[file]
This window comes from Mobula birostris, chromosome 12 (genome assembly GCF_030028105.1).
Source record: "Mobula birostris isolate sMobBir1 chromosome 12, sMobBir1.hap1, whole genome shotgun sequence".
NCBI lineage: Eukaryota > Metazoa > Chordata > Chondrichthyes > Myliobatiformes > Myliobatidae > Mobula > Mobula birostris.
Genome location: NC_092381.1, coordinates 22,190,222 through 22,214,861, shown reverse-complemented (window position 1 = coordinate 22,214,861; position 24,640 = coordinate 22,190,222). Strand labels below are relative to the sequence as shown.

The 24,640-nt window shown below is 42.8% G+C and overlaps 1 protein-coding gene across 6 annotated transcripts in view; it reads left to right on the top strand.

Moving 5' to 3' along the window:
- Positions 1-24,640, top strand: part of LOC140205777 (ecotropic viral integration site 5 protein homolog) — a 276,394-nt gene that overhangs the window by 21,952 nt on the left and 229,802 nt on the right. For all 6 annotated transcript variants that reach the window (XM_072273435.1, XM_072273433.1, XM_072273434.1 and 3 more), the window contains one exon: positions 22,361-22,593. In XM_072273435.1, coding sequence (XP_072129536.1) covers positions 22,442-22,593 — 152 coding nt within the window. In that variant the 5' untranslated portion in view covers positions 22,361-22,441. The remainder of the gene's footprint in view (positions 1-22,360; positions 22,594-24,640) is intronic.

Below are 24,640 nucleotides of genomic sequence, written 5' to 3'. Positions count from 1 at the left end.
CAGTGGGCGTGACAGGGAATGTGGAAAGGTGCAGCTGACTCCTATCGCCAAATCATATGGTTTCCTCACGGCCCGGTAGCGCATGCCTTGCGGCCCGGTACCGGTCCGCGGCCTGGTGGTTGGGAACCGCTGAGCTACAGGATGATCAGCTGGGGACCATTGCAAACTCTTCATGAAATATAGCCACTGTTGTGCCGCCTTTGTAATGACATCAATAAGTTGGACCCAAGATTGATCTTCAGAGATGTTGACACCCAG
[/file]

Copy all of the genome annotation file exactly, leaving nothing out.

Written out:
This window comes from Mobula birostris, chromosome 12 (genome assembly GCF_030028105.1).
Source record: "Mobula birostris isolate sMobBir1 chromosome 12, sMobBir1.hap1, whole genome shotgun sequence".
NCBI lineage: Eukaryota > Metazoa > Chordata > Chondrichthyes > Myliobatiformes > Myliobatidae > Mobula > Mobula birostris.
Genome location: NC_092381.1, coordinates 22,190,222 through 22,214,861, shown reverse-complemented (window position 1 = coordinate 22,214,861; position 24,640 = coordinate 22,190,222). Strand labels below are relative to the sequence as shown.

The 24,640-nt window shown below is 42.8% G+C and overlaps 1 protein-coding gene across 6 annotated transcripts in view; it reads left to right on the top strand.

Moving 5' to 3' along the window:
- Positions 1-24,640, top strand: part of LOC140205777 (ecotropic viral integration site 5 protein homolog) — a 276,394-nt gene that overhangs the window by 21,952 nt on the left and 229,802 nt on the right. For all 6 annotated transcript variants that reach the window (XM_072273435.1, XM_072273433.1, XM_072273434.1 and 3 more), the window contains one exon: positions 22,361-22,593. In XM_072273435.1, coding sequence (XP_072129536.1) covers positions 22,442-22,593 — 152 coding nt within the window. In that variant the 5' untranslated portion in view covers positions 22,361-22,441. The remainder of the gene's footprint in view (positions 1-22,360; positions 22,594-24,640) is intronic.

Below are 24,640 nucleotides of genomic sequence, written 5' to 3'. Positions count from 1 at the left end.
CAGTGGGCGTGACAGGGAATGTGGAAAGGTGCAGCTGACTCCTATCGCCAAATCATATGGTTTCCTCACGGCCCGGTAGCGCATGCCTTGCGGCCCGGTACCGGTCCGCGGCCTGGTGGTTGGGAACCGCTGAGCTACAGGATGATCAGCTGGGGACCATTGCAAACTCTTCATGAAATATAGCCACTGTTGTGCCGCCTTTGTAATGACATCAATAAGTTGGACCCAAGATTGATCTTCAGAGATGTTGACACCCAG